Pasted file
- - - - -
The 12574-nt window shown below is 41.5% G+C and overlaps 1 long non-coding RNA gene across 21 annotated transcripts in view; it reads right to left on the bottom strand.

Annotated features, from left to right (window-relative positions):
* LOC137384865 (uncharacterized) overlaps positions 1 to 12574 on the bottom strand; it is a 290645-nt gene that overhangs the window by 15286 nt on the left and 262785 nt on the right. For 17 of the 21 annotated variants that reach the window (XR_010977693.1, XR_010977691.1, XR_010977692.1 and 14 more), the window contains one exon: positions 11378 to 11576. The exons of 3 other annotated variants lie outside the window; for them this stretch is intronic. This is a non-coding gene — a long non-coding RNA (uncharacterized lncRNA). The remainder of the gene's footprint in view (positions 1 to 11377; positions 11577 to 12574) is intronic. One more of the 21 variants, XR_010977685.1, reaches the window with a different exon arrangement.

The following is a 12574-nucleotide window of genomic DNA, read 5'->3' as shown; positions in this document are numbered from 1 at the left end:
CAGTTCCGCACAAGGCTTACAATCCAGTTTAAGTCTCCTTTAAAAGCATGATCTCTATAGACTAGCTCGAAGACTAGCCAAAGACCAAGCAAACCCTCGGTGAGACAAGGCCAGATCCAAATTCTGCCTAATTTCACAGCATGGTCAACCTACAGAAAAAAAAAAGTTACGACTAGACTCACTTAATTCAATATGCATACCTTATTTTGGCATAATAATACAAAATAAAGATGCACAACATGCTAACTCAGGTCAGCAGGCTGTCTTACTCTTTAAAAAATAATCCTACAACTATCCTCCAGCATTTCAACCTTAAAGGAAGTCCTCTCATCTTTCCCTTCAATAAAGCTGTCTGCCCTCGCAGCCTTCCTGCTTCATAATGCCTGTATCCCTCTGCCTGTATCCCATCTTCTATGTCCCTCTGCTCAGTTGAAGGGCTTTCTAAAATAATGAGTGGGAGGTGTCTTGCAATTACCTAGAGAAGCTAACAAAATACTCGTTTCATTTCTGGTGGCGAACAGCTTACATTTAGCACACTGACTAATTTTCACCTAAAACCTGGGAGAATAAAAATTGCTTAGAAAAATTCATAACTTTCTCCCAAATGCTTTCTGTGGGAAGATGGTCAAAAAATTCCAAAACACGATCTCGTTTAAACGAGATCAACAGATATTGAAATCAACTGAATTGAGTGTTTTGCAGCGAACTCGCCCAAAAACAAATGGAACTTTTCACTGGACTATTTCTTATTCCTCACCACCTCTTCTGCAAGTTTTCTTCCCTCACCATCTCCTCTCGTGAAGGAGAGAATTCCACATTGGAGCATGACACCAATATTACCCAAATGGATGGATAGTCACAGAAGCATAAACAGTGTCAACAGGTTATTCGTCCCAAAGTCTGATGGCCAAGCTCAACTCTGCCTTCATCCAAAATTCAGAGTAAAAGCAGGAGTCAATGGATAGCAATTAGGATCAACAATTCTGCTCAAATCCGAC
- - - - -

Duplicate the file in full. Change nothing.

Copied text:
The 12574-nt window shown below is 41.5% G+C and overlaps 1 long non-coding RNA gene across 21 annotated transcripts in view; it reads right to left on the bottom strand.

Annotated features, from left to right (window-relative positions):
* LOC137384865 (uncharacterized) overlaps positions 1 to 12574 on the bottom strand; it is a 290645-nt gene that overhangs the window by 15286 nt on the left and 262785 nt on the right. For 17 of the 21 annotated variants that reach the window (XR_010977693.1, XR_010977691.1, XR_010977692.1 and 14 more), the window contains one exon: positions 11378 to 11576. The exons of 3 other annotated variants lie outside the window; for them this stretch is intronic. This is a non-coding gene — a long non-coding RNA (uncharacterized lncRNA). The remainder of the gene's footprint in view (positions 1 to 11377; positions 11577 to 12574) is intronic. One more of the 21 variants, XR_010977685.1, reaches the window with a different exon arrangement.

The following is a 12574-nucleotide window of genomic DNA, read 5'->3' as shown; positions in this document are numbered from 1 at the left end:
CAGTTCCGCACAAGGCTTACAATCCAGTTTAAGTCTCCTTTAAAAGCATGATCTCTATAGACTAGCTCGAAGACTAGCCAAAGACCAAGCAAACCCTCGGTGAGACAAGGCCAGATCCAAATTCTGCCTAATTTCACAGCATGGTCAACCTACAGAAAAAAAAAAGTTACGACTAGACTCACTTAATTCAATATGCATACCTTATTTTGGCATAATAATACAAAATAAAGATGCACAACATGCTAACTCAGGTCAGCAGGCTGTCTTACTCTTTAAAAAATAATCCTACAACTATCCTCCAGCATTTCAACCTTAAAGGAAGTCCTCTCATCTTTCCCTTCAATAAAGCTGTCTGCCCTCGCAGCCTTCCTGCTTCATAATGCCTGTATCCCTCTGCCTGTATCCCATCTTCTATGTCCCTCTGCTCAGTTGAAGGGCTTTCTAAAATAATGAGTGGGAGGTGTCTTGCAATTACCTAGAGAAGCTAACAAAATACTCGTTTCATTTCTGGTGGCGAACAGCTTACATTTAGCACACTGACTAATTTTCACCTAAAACCTGGGAGAATAAAAATTGCTTAGAAAAATTCATAACTTTCTCCCAAATGCTTTCTGTGGGAAGATGGTCAAAAAATTCCAAAACACGATCTCGTTTAAACGAGATCAACAGATATTGAAATCAACTGAATTGAGTGTTTTGCAGCGAACTCGCCCAAAAACAAATGGAACTTTTCACTGGACTATTTCTTATTCCTCACCACCTCTTCTGCAAGTTTTCTTCCCTCACCATCTCCTCTCGTGAAGGAGAGAATTCCACATTGGAGCATGACACCAATATTACCCAAATGGATGGATAGTCACAGAAGCATAAACAGTGTCAACAGGTTATTCGTCCCAAAGTCTGATGGCCAAGCTCAACTCTGCCTTCATCCAAAATTCAGAGTAAAAGCAGGAGTCAATGGATAGCAATTAGGATCAACAATTCTGCTCAAATCCGAC